Worldwide EndoMarch Blog


You’re Right, Something Is Wrong: The Success of Early Diagnosis and Laser Excision Surgery for Endometriosis

Mario Nutis, MD, an expert in pelvic pain, is Medical Director of the Center of Excellence for Minimally Invasive Gynecology at Del Sol Medical Center, El Paso, Texas.

For physicians trained to recognize endometriosis, there is a familiar refrain: “I’ve had terrible periods for years, and I’ve described the pain to three different doctors. No one told me about this!”

When I worked under Dr. Camran Nezhat, one of the founders of EndoMarch, my profound interest in this condition stemmed from this pattern of misdiagnosis, often by multiple doctors. Many medical professionals are simply not aware of endometriosis’ symptoms or its prevalence.

Determined to help change this dynamic, my goal is to give patients with endometriosis an accurate diagnosis as early as possible. The value of early diagnosis is clear – treatment can be more effective, and patients will not have to spend decades suffering with debilitating pain and possibly scarring and infertility. Today, most of my patients are in their teens and twenties. By asking the right questions and listening carefully, I can provide that important early diagnosis and offer patients the treatment they need so that their health can be restored and they can return to living full lives as pain-free as possible.

No, Your Symptoms Aren’t Normal

Endometriosis pain can begin with a girl’s first period. Yet, from the moment symptoms occur, they are told by their pediatrician or family doctor that painful periods are normal, and maybe they are staying in bed for a few days because they are depressed or don’t want to go to school. They are prescribed birth control pills and handed over-the-counter painkillers.

Teens with severe dysmenorrhea may have endometriosis. Unfortunately, because they are told their symptoms are normal, these patients usually do not seek help.

When a doctor refers a patient to my office for severe pain, I typically do not see that pain firsthand. Without firsthand observation, diagnosis depends on the patient’s answers to my questions. If she tells me that she has gone to the emergency room for pain, misses school or work and stays in bed with a heating pad for a few days during her period, has acute abdominal, bowel or bladder pain so that it causes nausea or vomiting and/or finds that pain medications and birth control pills have not helped sufficiently, then it is likely she has endometriosis. Pain so severe that it changes her life is not normal.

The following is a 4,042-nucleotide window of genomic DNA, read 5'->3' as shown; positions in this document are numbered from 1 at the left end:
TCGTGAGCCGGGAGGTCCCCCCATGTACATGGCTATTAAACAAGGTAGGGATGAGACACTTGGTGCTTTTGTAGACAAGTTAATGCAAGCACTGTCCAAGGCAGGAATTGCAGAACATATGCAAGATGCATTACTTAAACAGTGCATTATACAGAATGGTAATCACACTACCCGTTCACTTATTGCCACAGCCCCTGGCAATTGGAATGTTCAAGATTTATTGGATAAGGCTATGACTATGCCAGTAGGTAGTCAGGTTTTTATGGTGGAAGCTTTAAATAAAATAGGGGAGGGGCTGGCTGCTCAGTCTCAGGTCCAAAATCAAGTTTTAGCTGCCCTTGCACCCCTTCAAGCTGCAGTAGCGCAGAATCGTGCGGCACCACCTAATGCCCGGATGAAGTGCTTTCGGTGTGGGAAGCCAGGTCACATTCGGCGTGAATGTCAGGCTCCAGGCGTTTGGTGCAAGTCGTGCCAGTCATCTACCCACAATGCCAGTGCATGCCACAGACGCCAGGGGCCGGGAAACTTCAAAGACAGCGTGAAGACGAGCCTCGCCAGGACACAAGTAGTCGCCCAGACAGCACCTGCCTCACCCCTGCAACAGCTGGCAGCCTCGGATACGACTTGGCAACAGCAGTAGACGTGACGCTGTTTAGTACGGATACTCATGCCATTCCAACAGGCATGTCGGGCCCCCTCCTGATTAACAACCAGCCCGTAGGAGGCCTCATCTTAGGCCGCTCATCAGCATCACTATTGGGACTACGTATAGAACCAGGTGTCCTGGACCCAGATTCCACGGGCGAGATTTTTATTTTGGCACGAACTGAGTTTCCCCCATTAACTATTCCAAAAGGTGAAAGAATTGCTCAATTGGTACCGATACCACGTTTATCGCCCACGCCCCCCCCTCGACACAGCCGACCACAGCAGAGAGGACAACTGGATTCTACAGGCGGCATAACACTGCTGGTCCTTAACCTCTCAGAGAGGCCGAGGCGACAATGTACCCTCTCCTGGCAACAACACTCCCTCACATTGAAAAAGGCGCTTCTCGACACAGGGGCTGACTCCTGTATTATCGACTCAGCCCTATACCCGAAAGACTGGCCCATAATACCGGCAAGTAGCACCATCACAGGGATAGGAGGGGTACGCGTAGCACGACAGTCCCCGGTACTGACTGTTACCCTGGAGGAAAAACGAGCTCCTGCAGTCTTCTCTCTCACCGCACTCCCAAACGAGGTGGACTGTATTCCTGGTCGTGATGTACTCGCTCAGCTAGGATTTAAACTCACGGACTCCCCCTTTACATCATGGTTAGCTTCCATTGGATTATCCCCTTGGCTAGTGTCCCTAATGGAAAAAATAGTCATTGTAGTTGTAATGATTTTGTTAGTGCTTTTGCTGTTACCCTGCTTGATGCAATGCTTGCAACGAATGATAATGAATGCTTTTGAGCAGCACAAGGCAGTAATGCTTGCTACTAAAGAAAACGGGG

Because these patients are young, they have often been accused of exaggerating or their parents are concerned about depression. Some are even accused of drug-seeking behavior. They tell me it feels good to be believed and understood – and even better to be treated.

Yes, There Is an Effective Treatment

Because many patients come to me after trying birth control pills and pain medications, my treatment is usually surgical. Cells in the abdomen and pelvis are actively causing severe, chronic pain and irritation. I explain to my patients that instead of treating their pain, I can eliminate its source by “cleaning out” those cells.

Minimally invasive excision treatment with the Lumenis CO2 laser is an outpatient procedure considered the “gold standard” for treating endometriosis. With a few tiny incisions, the surgeon has a clear view of endometriotic growths that may be present in the lower and/upper abdomen or even the thoracic area in rare cases. The technique of endometriosis excision is accomplished using the highly precise laser to work in delicate detail for eradication of the endometriotic cells without damaging healthy adjacent tissue, organs or structures. The result is that healthy tissue remains intact, and the function of all organs involved is preserved. The sooner I treat with laser excision, the more effective it is – another reason to raise awareness of endometriosis and speed diagnosis. Patients can learn more about endometriosis, treatment options and locations for CO2 laser excision treatment at GynHealth.com.

You Can Take Charge

When I deliver babies, parents are over the moon and immediately forget I exist. That’s natural. But when I treat patients for endometriosis and get rid of their pain, they bring me donuts. I get thank-you cards and Facebook comments. They tell me I’ve changed their lives. It’s very rewarding for me, but more importantly, it shows just how much of an impact endometriosis pain has on people’s lives and how the appropriate treatment can give them their lives back. They no longer feel they have to accept it when they’re told that their symptoms are normal and they’re just overreacting. They are in charge of endometriosis, instead of it being in charge of them, and they can finally live life to the fullest.

You can watch videos of Dr. Nutis treating endometriosis on his online channel.

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